- Insecta. Order - Hemiptera. Family - Corixidae (over
Boatman, Water Bug, Water Beetle, Paddle Bugs
the only non-biting or non-stinging member of the water bugs. It should
not be confused with the larger Backswimmer (family - Notonectidae).
Since it doesn't bite like the Backswimmer, the boatman is a preferred
food source of trout in our interior lakes. If you have ever been stung
by a Backswimmer you will understand why the trout tend to avoid them.
Also note that the boatman is a water 'bug' and not a beetle (Order
spend most of their life in the water but do not have gills. When a
tiny boatman nymph hatches from the egg it will swim to the water surface
to get its first breath of air. It will also grab an air bubble with
its modified legs and then swim back down to the lake bottom. Throughout
its life, the boatman nymph will make many trips to the surface to replenish
this air bubble for that is how it breathes. However, this bubble does
act somewhat like a gill in that it absorbs oxygen from the water allowing
the boatman nymph to stay submerged for long periods of time. Over the
course of the summer the nymph will feed on aquatic vegetation, algae
and a few aquatic larva of other species and gradually mature into an
adult. When the timing is right, the adult will swim to the surface,
hesitate while the wings dry and then take flight. It will join a few,
or many thousands of other Waterboatmen in a mating flight. The adults
will mate in flight and then re-enter their aquatic home where the fertilized
female lays her eggs on the submerged stems of aquatic vegetation.
is characterized by two 'paddle' like appendages that are used for swimming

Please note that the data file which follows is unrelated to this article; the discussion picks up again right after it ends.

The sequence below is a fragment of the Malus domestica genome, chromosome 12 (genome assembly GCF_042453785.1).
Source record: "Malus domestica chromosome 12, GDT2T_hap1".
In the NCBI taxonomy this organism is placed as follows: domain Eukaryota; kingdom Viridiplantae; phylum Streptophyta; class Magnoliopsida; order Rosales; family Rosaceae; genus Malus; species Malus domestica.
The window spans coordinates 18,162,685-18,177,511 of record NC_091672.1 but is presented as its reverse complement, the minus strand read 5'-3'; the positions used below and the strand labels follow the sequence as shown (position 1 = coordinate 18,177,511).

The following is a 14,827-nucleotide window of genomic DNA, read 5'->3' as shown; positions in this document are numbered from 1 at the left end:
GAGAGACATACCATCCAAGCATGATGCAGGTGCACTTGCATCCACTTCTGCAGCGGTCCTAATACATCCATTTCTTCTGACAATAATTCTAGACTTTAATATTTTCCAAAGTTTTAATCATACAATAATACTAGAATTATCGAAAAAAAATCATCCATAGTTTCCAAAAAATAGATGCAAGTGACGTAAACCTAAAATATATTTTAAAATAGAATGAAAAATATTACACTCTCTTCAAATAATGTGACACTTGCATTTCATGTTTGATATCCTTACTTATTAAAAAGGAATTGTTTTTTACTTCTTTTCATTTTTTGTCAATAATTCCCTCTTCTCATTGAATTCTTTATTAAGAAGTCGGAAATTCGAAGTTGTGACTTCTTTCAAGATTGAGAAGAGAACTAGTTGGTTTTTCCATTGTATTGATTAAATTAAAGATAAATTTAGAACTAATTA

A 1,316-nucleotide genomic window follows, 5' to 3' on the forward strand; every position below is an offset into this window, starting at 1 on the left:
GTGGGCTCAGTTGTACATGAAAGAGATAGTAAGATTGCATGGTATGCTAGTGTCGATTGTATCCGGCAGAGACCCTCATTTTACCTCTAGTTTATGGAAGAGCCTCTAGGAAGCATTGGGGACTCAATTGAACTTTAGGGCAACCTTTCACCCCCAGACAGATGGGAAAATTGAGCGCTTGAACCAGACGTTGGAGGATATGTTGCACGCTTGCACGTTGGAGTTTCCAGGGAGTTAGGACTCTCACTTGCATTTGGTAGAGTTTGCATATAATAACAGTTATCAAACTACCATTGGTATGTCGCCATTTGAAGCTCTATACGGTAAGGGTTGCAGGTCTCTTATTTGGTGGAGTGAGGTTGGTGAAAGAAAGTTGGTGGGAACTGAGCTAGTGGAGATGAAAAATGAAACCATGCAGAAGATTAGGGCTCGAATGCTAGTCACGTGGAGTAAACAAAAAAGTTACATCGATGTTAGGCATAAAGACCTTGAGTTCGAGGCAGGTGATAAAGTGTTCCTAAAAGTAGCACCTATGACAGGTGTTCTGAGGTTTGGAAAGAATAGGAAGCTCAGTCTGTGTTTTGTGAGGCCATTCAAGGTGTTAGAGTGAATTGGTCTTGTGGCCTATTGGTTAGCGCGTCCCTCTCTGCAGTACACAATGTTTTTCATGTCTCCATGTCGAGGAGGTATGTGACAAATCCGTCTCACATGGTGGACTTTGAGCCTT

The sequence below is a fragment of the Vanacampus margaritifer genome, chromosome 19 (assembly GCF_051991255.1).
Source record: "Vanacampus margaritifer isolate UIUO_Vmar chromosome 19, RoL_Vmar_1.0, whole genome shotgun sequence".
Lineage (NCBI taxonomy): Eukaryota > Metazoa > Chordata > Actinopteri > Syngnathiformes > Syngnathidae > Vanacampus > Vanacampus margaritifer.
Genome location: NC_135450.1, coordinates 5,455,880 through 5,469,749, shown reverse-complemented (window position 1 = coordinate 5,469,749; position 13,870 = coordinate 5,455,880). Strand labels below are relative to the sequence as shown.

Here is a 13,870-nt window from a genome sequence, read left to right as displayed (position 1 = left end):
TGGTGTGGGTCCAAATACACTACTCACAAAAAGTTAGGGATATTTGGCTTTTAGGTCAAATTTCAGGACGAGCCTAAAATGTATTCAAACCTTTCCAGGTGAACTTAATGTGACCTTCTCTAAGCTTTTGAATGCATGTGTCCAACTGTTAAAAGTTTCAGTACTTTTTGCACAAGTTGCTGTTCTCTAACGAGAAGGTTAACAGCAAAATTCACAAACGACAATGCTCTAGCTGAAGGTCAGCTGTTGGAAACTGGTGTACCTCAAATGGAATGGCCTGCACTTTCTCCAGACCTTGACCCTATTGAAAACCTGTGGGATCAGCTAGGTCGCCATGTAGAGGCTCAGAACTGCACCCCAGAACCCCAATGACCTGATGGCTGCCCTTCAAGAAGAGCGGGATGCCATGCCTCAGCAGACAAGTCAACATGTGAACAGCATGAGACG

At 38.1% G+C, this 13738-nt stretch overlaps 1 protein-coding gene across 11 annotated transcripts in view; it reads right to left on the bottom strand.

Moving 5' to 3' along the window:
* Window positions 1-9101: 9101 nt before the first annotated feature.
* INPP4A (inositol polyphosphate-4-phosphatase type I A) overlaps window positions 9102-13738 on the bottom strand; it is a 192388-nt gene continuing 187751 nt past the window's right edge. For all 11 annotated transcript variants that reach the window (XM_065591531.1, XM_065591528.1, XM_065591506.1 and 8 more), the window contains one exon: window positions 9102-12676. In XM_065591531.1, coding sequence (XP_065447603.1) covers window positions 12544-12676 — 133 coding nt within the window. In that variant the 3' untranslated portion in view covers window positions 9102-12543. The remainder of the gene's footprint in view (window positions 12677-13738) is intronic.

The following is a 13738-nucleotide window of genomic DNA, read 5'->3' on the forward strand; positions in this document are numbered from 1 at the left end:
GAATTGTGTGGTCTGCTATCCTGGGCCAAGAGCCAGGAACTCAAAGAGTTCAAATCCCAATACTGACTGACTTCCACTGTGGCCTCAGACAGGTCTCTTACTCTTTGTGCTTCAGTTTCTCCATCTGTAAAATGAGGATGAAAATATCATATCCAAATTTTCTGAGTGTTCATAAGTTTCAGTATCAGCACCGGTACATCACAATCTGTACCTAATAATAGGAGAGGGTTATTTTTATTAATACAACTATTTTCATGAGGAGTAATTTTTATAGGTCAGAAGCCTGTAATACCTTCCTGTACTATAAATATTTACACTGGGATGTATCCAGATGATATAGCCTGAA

(or paddling) through the water. These paddles are one set, of three
pair of legs and are the farthest from the head. The widened paddle
like appearance is from the 'swimming hair' on the ends of this set
of legs. The other legs of the boatman also have hair, which is used
to hold the air bubble for breathing. While clasping this air, the 'paddles'
are the only easily apparent legs since the others are held close to
the body with the bubble. These bugs have large compound eyes and the
head almost appears to be a part of the elliptical shaped body.
fall boatmen get up to about 1/3 inch in length (large females can reach
½ inch) and are generally smaller (about 1/5 inch) in the spring. When
extended the paddles are about as long as the bug.
winged surface of the adult is actually a rich, dark brown with black
mottling that will appear as almost black at a casual glance. The underdeveloped
wings of the immature are black. The underside of a boatman is generally
a white to yellowish color but may also be a pale green. The air bubble
that the boatman carries underwater next to its underside will often
give a silvery appearance to the abdomen.
is only semi-aquatic. Adults will leave the water and fly. When returning
to the water the boatmen will often splash down, grab an air bubble
at the surface and then use their paddle-like hind legs to swim to the
lake bottom. Even while staying in the water the boatman will swim to
the waters surface to grab a fresh air bubble and then back down to
the lake bottom. Most of this water travel is therefore almost straight
up and down in short jerky movements. The buoyancy of the air bubble
makes the trip to the surface much faster than the return trip to the
lake bottom, which requires constant paddling.
prefer the weedy shallows but can be found throughout the lake when
flights are occurring. The shallower waters provide more food for the
boatmen and a shorter trip to the surface for their air supply. The
trapped air bubble allows the boatman to stay submerged for prolonged
periods of time. They can tolerate a variety of water conditions from
polluted to running waters as well as our lakes.
to Fly Fishing:
I started compiling my fishing records on the computer I was somewhat
surprised to find that Waterboatmen were the fifth most important food
source for trout in our Interior lakes. Although the boatmen are primarily
a food source in the spring and fall, these bugs comprise about 6% of